• # Elementary Mathematics Grade 1 Unit 4

Subject: Mathematics
Timeline: 19 days

Unit Overview:

This unit will provide the foundation for students to understand the basics of addition.  Students will begin with multiple opportunities to use concrete models to represent and solve addition within 20. Students will then use strategies such as counting on, making ten, and using double facts to solve near doubles. Children will begin building fluency for addition facts with sums of 10, + 0, + 1, and double facts.  At the end of this unit, another data lesson (1.MD.4) is again infused to allow the first graders to build more of a foundation for collecting, interpreting and representing data.

Unit Objectives:

At the end of this unit, all students must be able to add within 20, demonstrate fluency for addition facts with sums of 10, +0, +1 and double facts.  Students must be able to represent, solve, and read number models in multiple ways.

Focus Standards:

PA.CCSS.Math.Content.CC.2.2.1.A.1 Represent and solve problems involving addition and subtraction within 20. (1.OA.1, 1.OA.6)
PA.CCSS.Math.Content.CC.2.2.1.A.2 Understand and apply properties of operations and the relationship between addition and subtraction. (1.OA.3, 1.OA.5, 1.OA.7)
PA.CCSS.Math.Content.CC.2.1.1.1.B.3 Use place value concepts and properties of operations to add and subtract within
100. (1.NBT.6)
PA.CCSS.Math.Content.CC.2.4.1.A.4 Represent and interpret data using tables/charts. (1.MD.4)

Mathematical Practice Standards:

#1 Make sense of problems and persevere in solving them.

Mathematically proficient students start by explaining to themselves the meaning of a problem and look for an entry point to its solution.  They then plan a solution pathway rather than jumping into a solution attempt.  They monitor and evaluate their progress and change course, if needed.  Students might rely on using concrete objects or pictures to help conceptualize and solve a problem.  They then check their answers to problems using a different method, and continually ask themselves, “Does this make sense?”  These students can also understand the approaches of others to solving complex problems and identify correspondences between different approaches.

#3 Construct viable arguments and critique the reasoning of others.

Mathematically proficient students understand and use states assumptions, definitions, and previously established results in constructing arguments.  They make a statement that they believe to be true but not yet proved and then build a progression of statements to explore its truth.  They justify their conclusions, communicate them to others and respond to the arguments of others.  Elementary students can construct arguments using concrete referents such as objects, drawings, diagrams, and actions.  Such arguments can make sense and be correct, even though they are not generalized or made formal until later grades.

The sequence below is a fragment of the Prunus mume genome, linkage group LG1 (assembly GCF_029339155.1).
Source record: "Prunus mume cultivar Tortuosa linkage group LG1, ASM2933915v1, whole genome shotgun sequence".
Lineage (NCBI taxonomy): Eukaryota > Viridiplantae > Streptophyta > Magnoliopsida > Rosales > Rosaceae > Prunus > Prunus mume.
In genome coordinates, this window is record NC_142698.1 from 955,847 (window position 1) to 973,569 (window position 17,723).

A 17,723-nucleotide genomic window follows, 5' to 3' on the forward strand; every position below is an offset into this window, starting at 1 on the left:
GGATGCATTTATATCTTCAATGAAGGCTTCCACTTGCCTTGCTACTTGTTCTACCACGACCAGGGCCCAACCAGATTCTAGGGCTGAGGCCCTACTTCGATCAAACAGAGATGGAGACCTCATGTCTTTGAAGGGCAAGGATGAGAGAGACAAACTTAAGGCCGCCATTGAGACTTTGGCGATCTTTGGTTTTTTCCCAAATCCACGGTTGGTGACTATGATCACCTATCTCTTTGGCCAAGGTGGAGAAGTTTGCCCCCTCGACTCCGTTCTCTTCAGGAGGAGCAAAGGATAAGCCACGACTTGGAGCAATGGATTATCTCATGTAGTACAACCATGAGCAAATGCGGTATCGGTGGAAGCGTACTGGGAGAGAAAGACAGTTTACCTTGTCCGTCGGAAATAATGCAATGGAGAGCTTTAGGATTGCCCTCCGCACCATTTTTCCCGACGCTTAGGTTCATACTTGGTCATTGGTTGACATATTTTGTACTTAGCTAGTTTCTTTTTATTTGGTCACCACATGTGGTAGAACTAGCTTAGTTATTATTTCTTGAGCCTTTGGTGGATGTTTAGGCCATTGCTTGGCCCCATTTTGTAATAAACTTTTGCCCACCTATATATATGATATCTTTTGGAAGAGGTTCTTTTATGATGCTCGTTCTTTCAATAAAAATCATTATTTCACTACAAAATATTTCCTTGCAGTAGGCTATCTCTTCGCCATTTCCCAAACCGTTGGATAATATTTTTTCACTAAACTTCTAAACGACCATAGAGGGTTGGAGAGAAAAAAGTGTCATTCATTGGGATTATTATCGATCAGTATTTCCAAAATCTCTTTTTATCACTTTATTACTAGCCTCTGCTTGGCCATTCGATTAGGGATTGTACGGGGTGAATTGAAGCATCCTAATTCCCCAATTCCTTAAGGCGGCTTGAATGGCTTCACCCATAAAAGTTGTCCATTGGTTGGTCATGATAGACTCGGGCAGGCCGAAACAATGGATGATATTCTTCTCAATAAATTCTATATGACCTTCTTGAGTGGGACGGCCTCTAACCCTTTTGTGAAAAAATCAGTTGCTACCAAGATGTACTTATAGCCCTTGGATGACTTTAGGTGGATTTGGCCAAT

#4 Model with mathematics.

Mathematically proficient students can apply the mathematics they know to solve problems arising in everyday life, society, and the workplace. In early grades, this might be as simple as writing an addition equation to describe a situation.  Mathematically proficient students who can apply what they know are comfortable making assumptions and approximations to simplify a complicated situation, realizing that these may need revision later. They are able to identify important quantities in a practical situation and map their relationships using such tools as diagrams, two-way tables, graphs, flowcharts and formulas. They can analyze those relationships mathematically to draw conclusions. They routinely interpret their mathematical results in the context of the situation and reflect on whether the results make sense, possibly improving the model if it has not served its purpose.

#5 Use appropriate tools strategically.

Mathematically proficient students consider the available tools when solving a mathematical problem. These tools might include pencil and paper, concrete models, a ruler, a protractor, or a calculator. Proficient students are sufficiently familiar with tools appropriate for their grade to make sound decisions about when each of these tools might be helpful, recognizing both the insight to be gained and their limitations.

#8 Look for and express regularity in repeated reasoning.

Mathematically proficient students notice if calculations are repeated, and then look both for general methods and for shortcuts.  They maintain oversight of the process, while attending to the details.  They continually evaluate their reasonableness of their immediate results.

Concepts - Students will know:
• How to add within 20
• How to fluently add basic facts
• Number Models
Competencies -Students will be able to:
• Practice their basic facts including doubles, +1, and +0
• Write Number Models

Assessments:
• Unit 4 Progress Check
• Daily RSA

Elements of Instruction:

In the Kindergarten Common Core Curriculum, students gain the understanding that addition is putting together and adding to, and understand subtraction is taking apart and taking from.  They represent addition and subtraction with manipulatives and drawings, become proficient in adding and subtracting within 20 to solve word problems and fluently add and subtract within 10.  Students can decompose numbers less than or equal to 10 into pairs in more than one way and record their decomposition with either a drawing or an equation. They can also find the number that will make 10 when given a number from 1 to 9.

Differentiation:

Each lesson has differentiation options for each portion of the lesson.  Additional differentiation options are listed with directions and student masters in the Teacher’s Guide to Games.

Interdisciplinary Connections:
• Mental Math and Math message routines.